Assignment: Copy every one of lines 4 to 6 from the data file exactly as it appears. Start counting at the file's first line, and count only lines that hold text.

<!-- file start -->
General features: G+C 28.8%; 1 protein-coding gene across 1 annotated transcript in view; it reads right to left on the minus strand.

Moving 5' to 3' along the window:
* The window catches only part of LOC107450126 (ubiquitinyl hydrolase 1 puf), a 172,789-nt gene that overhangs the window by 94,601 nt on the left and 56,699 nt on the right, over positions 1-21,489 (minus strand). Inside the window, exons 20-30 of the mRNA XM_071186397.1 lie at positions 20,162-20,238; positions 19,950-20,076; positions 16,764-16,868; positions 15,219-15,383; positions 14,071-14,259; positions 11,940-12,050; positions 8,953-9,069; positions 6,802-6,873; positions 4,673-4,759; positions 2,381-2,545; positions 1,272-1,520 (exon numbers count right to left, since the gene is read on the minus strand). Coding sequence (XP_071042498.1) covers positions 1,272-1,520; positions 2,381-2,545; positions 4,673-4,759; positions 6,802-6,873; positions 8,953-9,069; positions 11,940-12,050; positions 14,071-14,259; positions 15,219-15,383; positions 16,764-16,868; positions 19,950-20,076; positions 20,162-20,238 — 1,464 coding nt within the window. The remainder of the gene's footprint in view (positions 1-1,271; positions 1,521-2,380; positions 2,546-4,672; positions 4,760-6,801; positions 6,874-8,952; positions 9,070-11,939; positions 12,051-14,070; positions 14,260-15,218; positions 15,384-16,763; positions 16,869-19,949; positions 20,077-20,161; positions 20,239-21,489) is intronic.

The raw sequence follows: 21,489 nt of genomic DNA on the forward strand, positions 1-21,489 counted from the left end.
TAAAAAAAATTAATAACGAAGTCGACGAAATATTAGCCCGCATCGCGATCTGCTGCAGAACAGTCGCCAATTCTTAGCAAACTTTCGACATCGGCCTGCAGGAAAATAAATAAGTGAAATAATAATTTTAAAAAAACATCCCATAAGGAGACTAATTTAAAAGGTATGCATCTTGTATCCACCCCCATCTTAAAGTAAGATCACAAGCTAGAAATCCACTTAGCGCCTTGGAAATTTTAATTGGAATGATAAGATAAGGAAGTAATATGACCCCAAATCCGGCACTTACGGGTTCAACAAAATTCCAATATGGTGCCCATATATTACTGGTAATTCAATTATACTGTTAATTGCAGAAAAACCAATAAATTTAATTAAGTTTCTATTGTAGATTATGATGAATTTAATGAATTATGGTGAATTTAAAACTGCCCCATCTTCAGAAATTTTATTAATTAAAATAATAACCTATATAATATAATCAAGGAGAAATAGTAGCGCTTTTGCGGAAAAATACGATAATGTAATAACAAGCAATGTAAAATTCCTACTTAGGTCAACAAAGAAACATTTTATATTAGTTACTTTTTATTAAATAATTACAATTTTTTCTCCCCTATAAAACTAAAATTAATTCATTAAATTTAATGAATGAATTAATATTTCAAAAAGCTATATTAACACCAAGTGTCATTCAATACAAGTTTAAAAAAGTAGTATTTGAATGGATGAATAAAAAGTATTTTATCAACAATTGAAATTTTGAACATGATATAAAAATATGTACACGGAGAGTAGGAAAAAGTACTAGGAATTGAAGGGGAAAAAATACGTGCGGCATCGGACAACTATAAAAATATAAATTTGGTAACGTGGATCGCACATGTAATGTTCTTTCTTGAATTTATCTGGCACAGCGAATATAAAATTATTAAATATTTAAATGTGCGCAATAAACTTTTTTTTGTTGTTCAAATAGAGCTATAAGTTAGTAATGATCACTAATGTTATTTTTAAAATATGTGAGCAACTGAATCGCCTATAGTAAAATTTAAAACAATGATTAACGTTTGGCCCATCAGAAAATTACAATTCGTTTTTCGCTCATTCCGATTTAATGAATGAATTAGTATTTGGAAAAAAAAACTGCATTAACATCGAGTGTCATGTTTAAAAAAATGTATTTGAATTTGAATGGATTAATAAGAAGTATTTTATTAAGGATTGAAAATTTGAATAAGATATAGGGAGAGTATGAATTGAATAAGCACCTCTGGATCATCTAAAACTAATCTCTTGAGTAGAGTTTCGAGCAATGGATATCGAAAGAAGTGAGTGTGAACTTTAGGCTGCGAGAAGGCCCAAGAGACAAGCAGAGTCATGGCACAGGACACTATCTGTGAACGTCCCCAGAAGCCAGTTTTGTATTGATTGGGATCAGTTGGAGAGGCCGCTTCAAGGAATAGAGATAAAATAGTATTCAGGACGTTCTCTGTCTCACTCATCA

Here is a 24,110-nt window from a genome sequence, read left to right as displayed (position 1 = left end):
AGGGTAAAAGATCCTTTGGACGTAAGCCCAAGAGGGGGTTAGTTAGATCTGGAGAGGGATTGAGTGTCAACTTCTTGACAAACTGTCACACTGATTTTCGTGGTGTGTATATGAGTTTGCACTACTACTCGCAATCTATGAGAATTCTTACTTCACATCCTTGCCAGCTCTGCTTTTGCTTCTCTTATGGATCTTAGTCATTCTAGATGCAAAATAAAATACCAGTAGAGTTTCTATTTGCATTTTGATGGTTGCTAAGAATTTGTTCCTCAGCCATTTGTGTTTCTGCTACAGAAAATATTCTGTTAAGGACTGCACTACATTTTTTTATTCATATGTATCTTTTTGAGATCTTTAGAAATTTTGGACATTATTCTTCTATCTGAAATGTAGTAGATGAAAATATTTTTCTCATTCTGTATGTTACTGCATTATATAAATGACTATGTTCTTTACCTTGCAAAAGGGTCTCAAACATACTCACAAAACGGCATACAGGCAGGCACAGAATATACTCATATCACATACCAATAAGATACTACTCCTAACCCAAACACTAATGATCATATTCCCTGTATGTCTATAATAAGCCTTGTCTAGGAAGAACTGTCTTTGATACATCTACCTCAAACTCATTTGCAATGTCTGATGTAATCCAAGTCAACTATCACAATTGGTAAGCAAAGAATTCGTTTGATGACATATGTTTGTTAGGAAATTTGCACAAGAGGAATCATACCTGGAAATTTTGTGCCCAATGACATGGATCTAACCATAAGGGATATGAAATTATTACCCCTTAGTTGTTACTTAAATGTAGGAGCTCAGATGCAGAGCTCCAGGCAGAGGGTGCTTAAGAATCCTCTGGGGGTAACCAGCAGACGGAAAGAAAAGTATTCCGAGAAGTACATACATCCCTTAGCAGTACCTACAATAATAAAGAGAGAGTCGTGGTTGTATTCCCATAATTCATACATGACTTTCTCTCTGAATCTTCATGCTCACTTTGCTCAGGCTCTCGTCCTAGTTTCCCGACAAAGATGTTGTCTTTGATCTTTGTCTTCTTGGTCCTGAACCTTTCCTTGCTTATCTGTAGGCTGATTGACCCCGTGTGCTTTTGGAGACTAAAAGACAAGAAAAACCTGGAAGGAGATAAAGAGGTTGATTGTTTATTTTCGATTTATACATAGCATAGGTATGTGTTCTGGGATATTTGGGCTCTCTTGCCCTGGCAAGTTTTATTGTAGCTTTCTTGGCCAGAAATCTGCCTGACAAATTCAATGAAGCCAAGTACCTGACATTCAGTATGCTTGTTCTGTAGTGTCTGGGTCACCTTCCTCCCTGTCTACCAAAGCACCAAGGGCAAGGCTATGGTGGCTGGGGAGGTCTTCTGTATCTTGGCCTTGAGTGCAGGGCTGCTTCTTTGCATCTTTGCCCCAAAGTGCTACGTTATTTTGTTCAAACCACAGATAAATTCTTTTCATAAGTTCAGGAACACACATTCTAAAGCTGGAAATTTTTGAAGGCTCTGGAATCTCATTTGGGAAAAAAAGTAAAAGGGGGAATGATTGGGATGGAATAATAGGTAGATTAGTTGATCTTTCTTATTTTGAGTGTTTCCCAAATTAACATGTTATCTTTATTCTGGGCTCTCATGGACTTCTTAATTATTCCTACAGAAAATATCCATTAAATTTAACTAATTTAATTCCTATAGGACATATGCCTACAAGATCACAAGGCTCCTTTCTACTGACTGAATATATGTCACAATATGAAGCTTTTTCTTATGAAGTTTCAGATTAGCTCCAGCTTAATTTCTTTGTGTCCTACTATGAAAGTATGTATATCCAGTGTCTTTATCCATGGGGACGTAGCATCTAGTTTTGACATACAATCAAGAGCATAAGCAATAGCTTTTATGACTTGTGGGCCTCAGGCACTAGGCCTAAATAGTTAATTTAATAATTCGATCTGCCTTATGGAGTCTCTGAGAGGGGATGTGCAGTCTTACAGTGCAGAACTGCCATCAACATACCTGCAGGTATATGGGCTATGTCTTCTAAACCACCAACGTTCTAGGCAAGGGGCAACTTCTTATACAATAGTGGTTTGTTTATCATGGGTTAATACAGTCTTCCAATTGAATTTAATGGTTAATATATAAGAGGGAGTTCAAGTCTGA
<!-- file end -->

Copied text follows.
The raw sequence follows: 21,489 nt of genomic DNA on the forward strand, positions 1-21,489 counted from the left end.
TAAAAAAAATTAATAACGAAGTCGACGAAATATTAGCCCGCATCGCGATCTGCTGCAGAACAGTCGCCAATTCTTAGCAAACTTTCGACATCGGCCTGCAGGAAAATAAATAAGTGAAATAATAATTTTAAAAAAACATCCCATAAGGAGACTAATTTAAAAGGTATGCATCTTGTATCCACCCCCATCTTAAAGTAAGATCACAAGCTAGAAATCCACTTAGCGCCTTGGAAATTTTAATTGGAATGATAAGATAAGGAAGTAATATGACCCCAAATCCGGCACTTACGGGTTCAACAAAATTCCAATATGGTGCCCATATATTACTGGTAATTCAATTATACTGTTAATTGCAGAAAAACCAATAAATTTAATTAAGTTTCTATTGTAGATTATGATGAATTTAATGAATTATGGTGAATTTAAAACTGCCCCATCTTCAGAAATTTTATTAATTAAAATAATAACCTATATAATATAATCAAGGAGAAATAGTAGCGCTTTTGCGGAAAAATACGATAATGTAATAACAAGCAATGTAAAATTCCTACTTAGGTCAACAAAGAAACATTTTATATTAGTTACTTTTTATTAAATAATTACAATTTTTTCTCCCCTATAAAACTAAAATTAATTCATTAAATTTAATGAATGAATTAATATTTCAAAAAGCTATATTAACACCAAGTGTCATTCAATACAAGTTTAAAAAAGTAGTATTTGAATGGATGAATAAAAAGTATTTTATCAACAATTGAAATTTTGAACATGATATAAAAATATGTACACGGAGAGTAGGAAAAAGTACTAGGAATTGAAGGGGAAAAAATACGTGCGGCATCGGACAACTATAAAAATATAAATTTGGTAACGTGGATCGCACATGTAATGTTCTTTCTTGAATTTATCTGGCACAGCGAATATAAAATTATTAAATATTTAAATGTGCGCAATAAACTTTTTTTTGTTGTTCAAATAGAGCTATAAGTTAGTAATGATCACTAATGTTATTTTTAAAATATGTGAGCAACTGAATCGCCTATAGTAAAATTTAAAACAATGATTAACGTTTGGCCCATCAGAAAATTACAATTCGTTTTTCGCTCATTCCGATTTAATGAATGAATTAGTATTTGGAAAAAAAAACTGCATTAACATCGAGTGTCATGTTTAAAAAAATGTATTTGAATTTGAATGGATTAATAAGAAGTATTTTATTAAGGATTGAAAATTTGAATAAGATATAGGGAGAGTATGAATTGAATAAGCACCTCTGGATCATCTAAAACTAATCTCTTGAGTAGAGTTTCGAGCAATGGATATCGAAAGAAGTGAGTGTGAACTTTAGGCTGCGAGAAGGCCCAAGAGACAAGCAGAGTCATGGCACAGGACACTATCTGTGAACGTCCCCAGAAGCCAGTTTTGTATTGATTGGGATCAGTTGGAGAGGCCGCTTCAAGGAATAGAGATAAAATAGTATTCAGGACGTTCTCTGTCTCACTCATCA

Here is a 24,110-nt window from a genome sequence, read left to right as displayed (position 1 = left end):